The first thing I did was to weigh the BMK and my stock battery. The BMK weighed in at 14.5 pounds. My stock battery (actually, it was my second battery, the real stock one died about a year ago) weighed in at 36.5 pounds--a 22 pound savings! :)

Installing the BMK was easy. I made a small mod (drilled two holes in the box) so that I could mount my Crane to it. The BMK started the car right up and although my 7 is not my daily driver, I haven't noticed any difference with the smaller battery in terms of starting the car or driving with various accessories on.

See pictures of the BMK and Crane.


Date: Mon, 10 Nov 1997 15:33:21 -1000 (HST)
From: Ted Koseki F8LDZZ

On Mon, 10 Nov 1997, Steve Cirian wrote:

> Make sure you do not get the deep cycle one unless that is what you
> want. (The deep cycle one is yellow.) It is for cars without alternators.

I got into a rather lengthy discussion a few years back with a fellow car audio enthusiast about running "deep cycle" batterys in automobiles. Here's some key points...

With this in mind, we concluded that deep cycle batteries are not a good idea when using in an automobile, both in a normal starting/charging role nor in an auxiliary role (due to huge current spikes from large amperage car audio systems).


Date: Thu, 4 Dec 1997 15:45:07 -0500 (EST)

>Are you a distributor of Optima batteries? If so please
>send me a price list of your sealed racing batteries (800S,
>800U, etc.)

Optima 800 S    Starting        $120.00
Optima 800 U    Starting        $124.00
Optima 1000 M   Starting        $129.00
Optima 850/6    Starting        $103.00
Optima D750 S   Deep-cycle      $145.00
Optima D750 U   Deep-cycle      $148.00
Optima D900 M   Deep-cycle      $154.00

Nominal UPS freight to be added based on your zip code.

These discount prices are FOB prepaid our warehouse.

Freight to be calculated and added seperately.

Freight quotations require an exact address including zip code.

Quantity and types must requested in order to calculate weight.

Additional discounts available for quantity orders.


DC Battery Specialists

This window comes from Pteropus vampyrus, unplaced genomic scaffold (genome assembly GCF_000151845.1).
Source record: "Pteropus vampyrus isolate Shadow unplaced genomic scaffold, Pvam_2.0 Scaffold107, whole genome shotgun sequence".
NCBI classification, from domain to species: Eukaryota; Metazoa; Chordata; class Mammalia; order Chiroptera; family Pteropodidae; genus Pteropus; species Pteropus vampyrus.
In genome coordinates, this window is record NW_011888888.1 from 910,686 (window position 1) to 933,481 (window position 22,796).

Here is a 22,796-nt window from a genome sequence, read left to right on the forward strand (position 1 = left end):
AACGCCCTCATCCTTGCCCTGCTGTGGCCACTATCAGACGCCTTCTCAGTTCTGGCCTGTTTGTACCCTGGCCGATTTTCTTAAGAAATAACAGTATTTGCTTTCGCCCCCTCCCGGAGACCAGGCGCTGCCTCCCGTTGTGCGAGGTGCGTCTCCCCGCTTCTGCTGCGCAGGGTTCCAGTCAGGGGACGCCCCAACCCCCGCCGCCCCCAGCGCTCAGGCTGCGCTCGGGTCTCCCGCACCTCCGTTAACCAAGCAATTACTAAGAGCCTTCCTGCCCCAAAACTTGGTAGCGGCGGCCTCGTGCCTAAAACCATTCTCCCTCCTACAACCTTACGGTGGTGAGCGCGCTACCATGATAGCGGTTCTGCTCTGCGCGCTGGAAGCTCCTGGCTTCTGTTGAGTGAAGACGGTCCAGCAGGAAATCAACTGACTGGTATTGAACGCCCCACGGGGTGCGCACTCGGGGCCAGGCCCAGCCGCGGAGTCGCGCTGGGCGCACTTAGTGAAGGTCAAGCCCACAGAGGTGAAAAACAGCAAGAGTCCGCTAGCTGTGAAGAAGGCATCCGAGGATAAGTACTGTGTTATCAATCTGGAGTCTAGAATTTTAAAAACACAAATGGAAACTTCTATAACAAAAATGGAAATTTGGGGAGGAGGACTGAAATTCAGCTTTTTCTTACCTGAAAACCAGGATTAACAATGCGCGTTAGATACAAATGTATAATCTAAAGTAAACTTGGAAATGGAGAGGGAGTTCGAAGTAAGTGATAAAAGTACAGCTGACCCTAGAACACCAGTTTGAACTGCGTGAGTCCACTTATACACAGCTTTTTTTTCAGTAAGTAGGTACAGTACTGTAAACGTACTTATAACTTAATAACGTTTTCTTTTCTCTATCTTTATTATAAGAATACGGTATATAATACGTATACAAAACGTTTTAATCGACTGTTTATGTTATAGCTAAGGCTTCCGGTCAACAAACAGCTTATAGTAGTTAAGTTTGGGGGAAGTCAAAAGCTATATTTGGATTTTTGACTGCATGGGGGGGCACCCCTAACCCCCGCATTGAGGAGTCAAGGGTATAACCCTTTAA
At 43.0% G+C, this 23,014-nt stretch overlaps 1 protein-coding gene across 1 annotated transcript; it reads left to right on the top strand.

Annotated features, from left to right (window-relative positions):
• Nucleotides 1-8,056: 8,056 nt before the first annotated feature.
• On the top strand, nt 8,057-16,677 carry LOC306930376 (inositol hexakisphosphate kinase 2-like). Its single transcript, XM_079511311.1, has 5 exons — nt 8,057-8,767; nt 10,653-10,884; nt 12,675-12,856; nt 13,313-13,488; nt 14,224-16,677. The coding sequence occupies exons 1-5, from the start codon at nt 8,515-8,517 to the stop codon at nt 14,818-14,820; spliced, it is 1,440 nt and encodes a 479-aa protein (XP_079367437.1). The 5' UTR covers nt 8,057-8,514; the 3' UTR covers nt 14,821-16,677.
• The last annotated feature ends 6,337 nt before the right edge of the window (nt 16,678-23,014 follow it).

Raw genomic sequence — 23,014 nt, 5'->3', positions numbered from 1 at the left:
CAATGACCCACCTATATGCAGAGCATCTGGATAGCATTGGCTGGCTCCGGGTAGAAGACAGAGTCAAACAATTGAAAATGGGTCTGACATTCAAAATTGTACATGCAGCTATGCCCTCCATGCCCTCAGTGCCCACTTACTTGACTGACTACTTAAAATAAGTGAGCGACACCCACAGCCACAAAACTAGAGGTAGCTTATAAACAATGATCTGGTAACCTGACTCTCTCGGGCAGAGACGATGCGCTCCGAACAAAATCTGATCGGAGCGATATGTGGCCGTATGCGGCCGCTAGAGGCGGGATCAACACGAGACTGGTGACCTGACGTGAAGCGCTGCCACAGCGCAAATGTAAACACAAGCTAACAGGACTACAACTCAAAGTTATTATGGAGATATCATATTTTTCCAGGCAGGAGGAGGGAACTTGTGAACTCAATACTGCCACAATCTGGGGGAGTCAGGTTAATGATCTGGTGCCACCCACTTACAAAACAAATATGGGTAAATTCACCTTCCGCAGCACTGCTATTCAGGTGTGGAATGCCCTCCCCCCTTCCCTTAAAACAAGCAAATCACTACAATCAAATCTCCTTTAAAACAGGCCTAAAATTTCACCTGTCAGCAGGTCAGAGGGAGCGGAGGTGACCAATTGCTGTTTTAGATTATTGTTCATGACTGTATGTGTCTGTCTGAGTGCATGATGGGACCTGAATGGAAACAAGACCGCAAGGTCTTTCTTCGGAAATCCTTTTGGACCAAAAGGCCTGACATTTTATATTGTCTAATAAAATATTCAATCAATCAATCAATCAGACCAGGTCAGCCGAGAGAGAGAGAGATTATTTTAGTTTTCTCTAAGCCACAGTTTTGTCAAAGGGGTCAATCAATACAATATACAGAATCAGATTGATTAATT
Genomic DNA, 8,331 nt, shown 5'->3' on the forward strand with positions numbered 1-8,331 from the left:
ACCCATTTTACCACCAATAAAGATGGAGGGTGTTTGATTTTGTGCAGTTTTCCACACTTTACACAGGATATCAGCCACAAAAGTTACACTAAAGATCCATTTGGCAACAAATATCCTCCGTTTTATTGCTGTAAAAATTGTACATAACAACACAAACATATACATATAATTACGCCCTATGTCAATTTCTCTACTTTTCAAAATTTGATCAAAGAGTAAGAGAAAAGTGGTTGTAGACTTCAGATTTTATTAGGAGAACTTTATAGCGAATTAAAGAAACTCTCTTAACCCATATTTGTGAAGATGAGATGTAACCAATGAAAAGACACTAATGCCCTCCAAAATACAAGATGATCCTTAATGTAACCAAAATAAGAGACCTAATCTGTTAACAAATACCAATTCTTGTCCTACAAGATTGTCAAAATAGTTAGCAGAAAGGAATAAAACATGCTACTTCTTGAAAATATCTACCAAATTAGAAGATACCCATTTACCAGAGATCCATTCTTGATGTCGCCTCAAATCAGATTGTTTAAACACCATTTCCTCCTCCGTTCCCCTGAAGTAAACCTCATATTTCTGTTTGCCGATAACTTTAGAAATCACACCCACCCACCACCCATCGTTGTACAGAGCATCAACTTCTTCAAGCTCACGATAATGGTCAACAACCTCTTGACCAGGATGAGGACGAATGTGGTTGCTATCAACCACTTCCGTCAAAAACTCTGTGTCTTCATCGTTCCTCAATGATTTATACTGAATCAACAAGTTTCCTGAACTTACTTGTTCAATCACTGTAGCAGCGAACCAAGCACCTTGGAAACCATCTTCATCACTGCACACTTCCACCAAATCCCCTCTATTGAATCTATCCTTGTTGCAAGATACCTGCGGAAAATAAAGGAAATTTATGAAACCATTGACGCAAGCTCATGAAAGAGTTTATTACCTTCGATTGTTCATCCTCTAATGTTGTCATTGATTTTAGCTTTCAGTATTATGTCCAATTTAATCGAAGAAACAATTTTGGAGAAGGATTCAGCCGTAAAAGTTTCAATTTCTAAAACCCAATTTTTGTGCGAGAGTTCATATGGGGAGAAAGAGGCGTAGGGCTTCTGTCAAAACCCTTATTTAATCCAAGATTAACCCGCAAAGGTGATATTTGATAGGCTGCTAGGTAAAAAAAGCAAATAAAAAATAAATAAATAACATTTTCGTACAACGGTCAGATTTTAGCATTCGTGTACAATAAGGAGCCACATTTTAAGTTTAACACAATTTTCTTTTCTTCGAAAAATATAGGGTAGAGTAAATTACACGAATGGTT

DC Marine Systems
160 NW 73 Street
Miami, FL 33150 USA

Phone 305-758-5041
FAX 305-758-3469


Date: Wed, 03 Dec 1997 18:15:47 -0500
From: Jay Wallace

Are you planning on moving the battery to the spare tire well or the bin behind the driver? I temporarily put my Hawker in the original location after shimming it up (2.5") to height so that the pos terminal would reach the fuse box.

I was planning on moving it to the bin when I have time and warmer weather hits. I was going to secure it by casting some of the polyurethane (?) insulation foam from a can in the bottom of the bin, using plastic sheet to stop the foam from adhering to the bin or the battery, just like they do for shipping sensitive instruments. I'll probably try to find a nylon strap / buckle to further secure it. Still don't know about drilling holes / cutting the bin.

>From the archives:

Andrew Ma recently got some Hawker batteries (they were labeled something else) for about $75 ea and here is his description:

They're the Hawker Genesis G26Ah 26 ampere version. 600 cold cranking amps. They measure 6.54X6.89X4.92 (inches) and weight a scant 23 lbs. sealed. etc..

>Another, From: Linthicum, Sandy * EMC.Ver #2.5.03 ] --

Hawker energy products 800-964-2837

Dry cell car batteries, plastic & metal cased

AVT 800-537-9602

Distributor of Hawker batterys & other battery products, OEM of products also.

Genensys 26amp battery with metal case
23.8lbs 6.5 wide, 6.89 deep, 4.9 tall
$ 89.66 plastic case
$104.00 steel case